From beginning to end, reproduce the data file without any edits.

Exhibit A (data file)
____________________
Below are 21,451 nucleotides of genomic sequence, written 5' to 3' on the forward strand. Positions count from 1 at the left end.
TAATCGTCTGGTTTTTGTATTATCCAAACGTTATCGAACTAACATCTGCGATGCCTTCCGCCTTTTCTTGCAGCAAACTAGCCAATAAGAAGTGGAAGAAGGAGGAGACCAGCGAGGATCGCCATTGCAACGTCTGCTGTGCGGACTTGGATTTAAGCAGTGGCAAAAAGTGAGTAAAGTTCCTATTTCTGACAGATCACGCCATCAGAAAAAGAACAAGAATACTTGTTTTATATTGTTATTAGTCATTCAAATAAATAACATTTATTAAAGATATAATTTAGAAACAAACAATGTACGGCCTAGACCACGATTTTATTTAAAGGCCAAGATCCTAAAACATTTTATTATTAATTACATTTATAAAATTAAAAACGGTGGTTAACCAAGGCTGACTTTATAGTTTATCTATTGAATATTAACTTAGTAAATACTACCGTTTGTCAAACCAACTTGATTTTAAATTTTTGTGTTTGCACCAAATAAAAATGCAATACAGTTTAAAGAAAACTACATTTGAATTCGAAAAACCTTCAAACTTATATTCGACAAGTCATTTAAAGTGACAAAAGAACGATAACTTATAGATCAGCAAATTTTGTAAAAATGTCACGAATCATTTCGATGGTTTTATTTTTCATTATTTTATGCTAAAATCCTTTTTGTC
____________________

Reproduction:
Below are 21,451 nucleotides of genomic sequence, written 5' to 3' on the forward strand. Positions count from 1 at the left end.
TAATCGTCTGGTTTTTGTATTATCCAAACGTTATCGAACTAACATCTGCGATGCCTTCCGCCTTTTCTTGCAGCAAACTAGCCAATAAGAAGTGGAAGAAGGAGGAGACCAGCGAGGATCGCCATTGCAACGTCTGCTGTGCGGACTTGGATTTAAGCAGTGGCAAAAAGTGAGTAAAGTTCCTATTTCTGACAGATCACGCCATCAGAAAAAGAACAAGAATACTTGTTTTATATTGTTATTAGTCATTCAAATAAATAACATTTATTAAAGATATAATTTAGAAACAAACAATGTACGGCCTAGACCACGATTTTATTTAAAGGCCAAGATCCTAAAACATTTTATTATTAATTACATTTATAAAATTAAAAACGGTGGTTAACCAAGGCTGACTTTATAGTTTATCTATTGAATATTAACTTAGTAAATACTACCGTTTGTCAAACCAACTTGATTTTAAATTTTTGTGTTTGCACCAAATAAAAATGCAATACAGTTTAAAGAAAACTACATTTGAATTCGAAAAACCTTCAAACTTATATTCGACAAGTCATTTAAAGTGACAAAAGAACGATAACTTATAGATCAGCAAATTTTGTAAAAATGTCACGAATCATTTCGATGGTTTTATTTTTCATTATTTTATGCTAAAATCCTTTTTGTC